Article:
The human dimension in conservation: Jocotoco replants and educates to protect ecosystems

Jan 2, 2023 | 0 comments

Editor’s note: This is the fourth article in a four-part series “Saving the World – One Ecosystem at a Time.”

By John Keeble

Rene Rivas is an expert in repairing the damage that waves of human agriculture have done to wildlife habitats and ecosystems. Under his skilled care, cruelly damaged environments can be restored in just one human generation.

When I visited his established and maturing forest projects in southern Ecuador, it was very difficult to imagine the planting only a decade or two earlier. Given the right conditions, nature claims back its own with incredible speed.

From grassland to living forest in one human generation.

Rivas and his Fundación Jocotoco staff have planted more than 1.6 million trees to restore rare and fragile habitats, using endemic plants that support populations of endangered and other wildlife.

The process carries on through the year but planting is done in the rainy season to make sure the plants take root and start growing. Each project begins with testing the soil for type and quality to see if it needs resting for two years before any new planting.

Rivas and the Jocotoco team specify what plants will be needed – depending on wildlife needs, forest type, and altitude – and they grow them in the plant nursery. Finally, when the rain arrives and extra local staff have been taken on, the plants are dug in.

Usually, the team uses about 21 different plants in an area being regenerated, with an average of 1,000 plants per hectare. One of the keys to success is planting fast-growing trees to provide shade that slows grass growth and gives plants time to gain height and strength.

Rene Rivas in an area replanted four years ago and already supporting wildlife and natural propagation.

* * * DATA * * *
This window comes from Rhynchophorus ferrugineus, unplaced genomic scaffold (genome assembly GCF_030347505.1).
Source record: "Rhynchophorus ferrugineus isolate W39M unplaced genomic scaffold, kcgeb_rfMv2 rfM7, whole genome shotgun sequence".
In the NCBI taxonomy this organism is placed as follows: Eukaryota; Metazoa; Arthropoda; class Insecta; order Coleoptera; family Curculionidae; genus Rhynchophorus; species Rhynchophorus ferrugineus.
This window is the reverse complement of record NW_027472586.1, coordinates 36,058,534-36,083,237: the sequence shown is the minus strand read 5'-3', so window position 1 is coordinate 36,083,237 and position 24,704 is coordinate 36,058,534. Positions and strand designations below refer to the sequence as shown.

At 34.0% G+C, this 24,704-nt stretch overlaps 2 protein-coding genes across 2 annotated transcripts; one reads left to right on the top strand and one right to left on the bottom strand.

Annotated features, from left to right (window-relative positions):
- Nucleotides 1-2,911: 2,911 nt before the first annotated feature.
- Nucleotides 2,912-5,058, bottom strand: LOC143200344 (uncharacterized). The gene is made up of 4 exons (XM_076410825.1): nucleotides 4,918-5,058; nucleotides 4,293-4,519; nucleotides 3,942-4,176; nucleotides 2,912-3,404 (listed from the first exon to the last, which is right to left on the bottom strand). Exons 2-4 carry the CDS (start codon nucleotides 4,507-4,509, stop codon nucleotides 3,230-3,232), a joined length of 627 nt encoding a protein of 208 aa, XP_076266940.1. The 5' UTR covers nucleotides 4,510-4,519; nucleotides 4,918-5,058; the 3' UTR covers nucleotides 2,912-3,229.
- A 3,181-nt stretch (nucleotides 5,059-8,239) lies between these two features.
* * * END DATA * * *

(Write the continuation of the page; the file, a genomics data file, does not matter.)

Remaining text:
Even then, the areas cannot be left. The grass has to be kept very short for three years – the planting and grass cutting kick-starts nature’s own regeneration, with year four seeing wildlife and plants spreading seeds and the forest growing denser.

We went to see a new project that was grassland only four years ago. The trees were tall and the undergrowth thickening. “The trees are producing food and supporting a bird population as well as contributing to carbon capture,” Rivas said.

In mature restored forests, more wildlife species have returned and their populations are growing. They include howler monkeys, umbrellabirds, parakeets, rodents, ocelots, weasels and pumas.

“It’s beautiful to see the forests recover,” Rivas said. “It is extremely satisfying to start with seeds and then see trees growing as a result of our efforts.”

Pancho Chuquihuanca (standing) supervises the plant nursery’s team.

While the reforestation team repairs land brutalized by farming, invasive species, and monoculture crops, conservation reserves and ecosystems face other threats to their existence as local people and governments weigh human needs against environmental needs.

David Parra, Jocotoco’s director of conservation, said that kind of regeneration gives hope for the future despite the setbacks in saving the planet’s biodiversity.